Biconditional Statements

Conditional Statements

Estimating Population Size

6.2.1: Mathematically proficient students make sense of quantities and their relationships in problem situations. Students can contextualize and decontextualize problems involving quantitative relationships. They contextualize quantities, operations, and expressions by describing a corresponding situation. They decontextualize a situation by representing it symbolically. As they manipulate the symbols, they can pause as needed to access the meaning of the numbers, the units, and the operations that the symbols represent. Mathematically proficient students know and flexibly use different properties of operations, numbers, and geometric objects and when appropriate they interpret their solution in terms of the context.

Estimating Population Size

Using Algebraic Expressions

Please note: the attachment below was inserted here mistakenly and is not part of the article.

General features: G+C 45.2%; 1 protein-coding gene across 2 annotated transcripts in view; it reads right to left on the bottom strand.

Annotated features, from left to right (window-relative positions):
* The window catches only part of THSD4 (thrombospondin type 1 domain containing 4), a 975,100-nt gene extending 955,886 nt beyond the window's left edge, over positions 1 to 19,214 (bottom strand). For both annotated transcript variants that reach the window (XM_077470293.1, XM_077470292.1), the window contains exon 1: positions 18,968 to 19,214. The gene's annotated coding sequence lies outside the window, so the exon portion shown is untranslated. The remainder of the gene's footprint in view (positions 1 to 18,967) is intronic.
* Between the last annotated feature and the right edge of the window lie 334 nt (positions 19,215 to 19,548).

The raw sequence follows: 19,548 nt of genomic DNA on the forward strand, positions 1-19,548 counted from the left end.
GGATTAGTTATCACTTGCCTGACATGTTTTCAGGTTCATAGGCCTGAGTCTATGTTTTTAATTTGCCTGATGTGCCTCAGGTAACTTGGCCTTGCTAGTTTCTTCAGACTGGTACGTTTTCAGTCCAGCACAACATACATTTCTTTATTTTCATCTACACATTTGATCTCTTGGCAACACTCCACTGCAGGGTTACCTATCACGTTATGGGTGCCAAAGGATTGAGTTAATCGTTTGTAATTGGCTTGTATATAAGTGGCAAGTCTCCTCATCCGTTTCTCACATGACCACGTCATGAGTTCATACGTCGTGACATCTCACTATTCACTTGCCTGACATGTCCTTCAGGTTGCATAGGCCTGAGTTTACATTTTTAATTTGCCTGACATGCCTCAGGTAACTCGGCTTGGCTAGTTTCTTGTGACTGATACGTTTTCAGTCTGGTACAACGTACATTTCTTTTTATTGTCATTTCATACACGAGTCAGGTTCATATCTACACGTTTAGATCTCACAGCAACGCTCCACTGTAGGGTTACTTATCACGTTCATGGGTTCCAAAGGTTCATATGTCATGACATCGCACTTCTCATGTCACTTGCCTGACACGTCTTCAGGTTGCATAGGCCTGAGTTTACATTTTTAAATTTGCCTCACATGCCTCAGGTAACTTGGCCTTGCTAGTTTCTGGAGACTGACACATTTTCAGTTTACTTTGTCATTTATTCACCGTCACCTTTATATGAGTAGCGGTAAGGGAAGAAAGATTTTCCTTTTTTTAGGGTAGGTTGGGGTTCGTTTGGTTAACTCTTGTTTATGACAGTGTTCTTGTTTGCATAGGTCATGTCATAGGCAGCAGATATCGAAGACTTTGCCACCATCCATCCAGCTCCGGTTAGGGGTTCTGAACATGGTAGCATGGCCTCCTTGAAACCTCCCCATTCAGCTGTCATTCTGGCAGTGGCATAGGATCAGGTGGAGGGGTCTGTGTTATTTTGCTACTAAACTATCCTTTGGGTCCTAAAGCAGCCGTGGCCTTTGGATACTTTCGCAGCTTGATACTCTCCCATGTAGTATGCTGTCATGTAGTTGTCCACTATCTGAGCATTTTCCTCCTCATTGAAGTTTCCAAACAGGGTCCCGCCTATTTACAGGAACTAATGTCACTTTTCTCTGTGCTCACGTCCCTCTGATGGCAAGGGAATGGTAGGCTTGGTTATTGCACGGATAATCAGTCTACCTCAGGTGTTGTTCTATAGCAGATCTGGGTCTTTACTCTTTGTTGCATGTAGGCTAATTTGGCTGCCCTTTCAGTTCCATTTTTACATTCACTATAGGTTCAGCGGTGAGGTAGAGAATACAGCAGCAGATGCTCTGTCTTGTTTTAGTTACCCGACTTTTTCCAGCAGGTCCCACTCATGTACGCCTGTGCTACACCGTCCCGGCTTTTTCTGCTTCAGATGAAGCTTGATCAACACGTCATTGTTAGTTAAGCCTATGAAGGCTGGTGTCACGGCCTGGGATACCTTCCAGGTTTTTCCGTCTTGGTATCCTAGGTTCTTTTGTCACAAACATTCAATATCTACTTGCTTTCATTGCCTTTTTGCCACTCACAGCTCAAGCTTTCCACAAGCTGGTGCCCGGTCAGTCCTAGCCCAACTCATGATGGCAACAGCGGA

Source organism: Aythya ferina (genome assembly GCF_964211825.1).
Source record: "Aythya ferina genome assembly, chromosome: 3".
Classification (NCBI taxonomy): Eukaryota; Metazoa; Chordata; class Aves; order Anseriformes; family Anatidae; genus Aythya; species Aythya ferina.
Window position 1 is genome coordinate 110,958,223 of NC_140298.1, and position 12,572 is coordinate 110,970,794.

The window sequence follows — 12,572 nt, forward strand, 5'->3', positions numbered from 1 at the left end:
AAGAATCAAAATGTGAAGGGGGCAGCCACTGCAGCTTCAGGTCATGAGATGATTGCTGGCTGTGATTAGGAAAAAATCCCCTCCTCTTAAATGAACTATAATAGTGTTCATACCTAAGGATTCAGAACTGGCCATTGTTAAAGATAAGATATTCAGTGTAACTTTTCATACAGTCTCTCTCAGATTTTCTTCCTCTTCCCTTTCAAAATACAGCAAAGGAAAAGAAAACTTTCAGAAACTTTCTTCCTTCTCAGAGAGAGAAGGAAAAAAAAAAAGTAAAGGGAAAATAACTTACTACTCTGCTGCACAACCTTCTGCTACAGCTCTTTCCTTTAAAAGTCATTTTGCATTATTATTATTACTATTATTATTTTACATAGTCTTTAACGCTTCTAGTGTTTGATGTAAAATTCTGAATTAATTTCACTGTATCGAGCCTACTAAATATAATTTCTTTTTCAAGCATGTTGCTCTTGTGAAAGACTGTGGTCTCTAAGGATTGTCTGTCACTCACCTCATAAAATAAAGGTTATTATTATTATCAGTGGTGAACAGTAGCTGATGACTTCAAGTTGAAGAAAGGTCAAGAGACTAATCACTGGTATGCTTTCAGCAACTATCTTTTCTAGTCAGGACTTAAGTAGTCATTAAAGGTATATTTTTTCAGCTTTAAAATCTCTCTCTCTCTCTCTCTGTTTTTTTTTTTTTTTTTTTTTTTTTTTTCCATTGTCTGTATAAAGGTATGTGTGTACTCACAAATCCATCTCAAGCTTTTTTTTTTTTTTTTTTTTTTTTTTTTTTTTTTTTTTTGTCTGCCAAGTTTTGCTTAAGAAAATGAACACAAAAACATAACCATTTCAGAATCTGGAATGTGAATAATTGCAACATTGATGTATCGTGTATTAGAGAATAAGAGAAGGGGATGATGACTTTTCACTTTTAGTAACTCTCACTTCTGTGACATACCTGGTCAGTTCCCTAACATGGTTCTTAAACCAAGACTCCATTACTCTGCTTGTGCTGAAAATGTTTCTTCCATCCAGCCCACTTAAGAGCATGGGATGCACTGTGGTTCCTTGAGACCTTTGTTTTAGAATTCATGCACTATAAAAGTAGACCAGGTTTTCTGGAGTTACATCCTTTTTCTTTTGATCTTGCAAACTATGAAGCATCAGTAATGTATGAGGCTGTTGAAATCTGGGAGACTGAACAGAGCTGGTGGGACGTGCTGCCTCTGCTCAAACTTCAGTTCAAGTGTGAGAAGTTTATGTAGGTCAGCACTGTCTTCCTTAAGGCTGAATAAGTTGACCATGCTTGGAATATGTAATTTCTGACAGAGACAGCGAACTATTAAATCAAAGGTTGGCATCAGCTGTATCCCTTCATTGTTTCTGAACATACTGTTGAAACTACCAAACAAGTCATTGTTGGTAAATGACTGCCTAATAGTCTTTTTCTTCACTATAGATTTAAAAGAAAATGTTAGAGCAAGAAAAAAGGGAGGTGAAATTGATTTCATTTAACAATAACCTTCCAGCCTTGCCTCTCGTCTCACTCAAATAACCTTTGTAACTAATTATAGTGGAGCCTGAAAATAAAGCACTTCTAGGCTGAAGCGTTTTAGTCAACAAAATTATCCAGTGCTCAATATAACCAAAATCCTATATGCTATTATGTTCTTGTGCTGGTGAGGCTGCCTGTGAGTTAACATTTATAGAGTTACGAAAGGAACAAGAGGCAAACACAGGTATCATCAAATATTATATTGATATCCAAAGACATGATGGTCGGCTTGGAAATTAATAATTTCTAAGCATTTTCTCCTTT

6.3.1: Mathematically proficient students construct mathematical arguments (explain the reasoning underlying a strategy, solution, or conjecture) using concrete, pictorial, or symbolic referents. Arguments may also rely on definitions, assumptions, previously established results, properties, or structures. Mathematically proficient students make conjectures and build a logical progression of statements to explore the truth of their conjectures. They are able to analyze situations by breaking them into cases, and can recognize and use counterexamples. Mathematically proficient students present their arguments in the form of representations, actions on those representations, and explanations in words (oral or written). Students critique others by affirming or questioning the reasoning of others. They can listen to or read the reasoning of others, decide whether it makes sense, ask questions to clarify or improve the reasoning, and validate or build on it. Mathematically proficient students can communicate their arguments, compare them to others, and reconsider their own arguments in response to the critiques of others.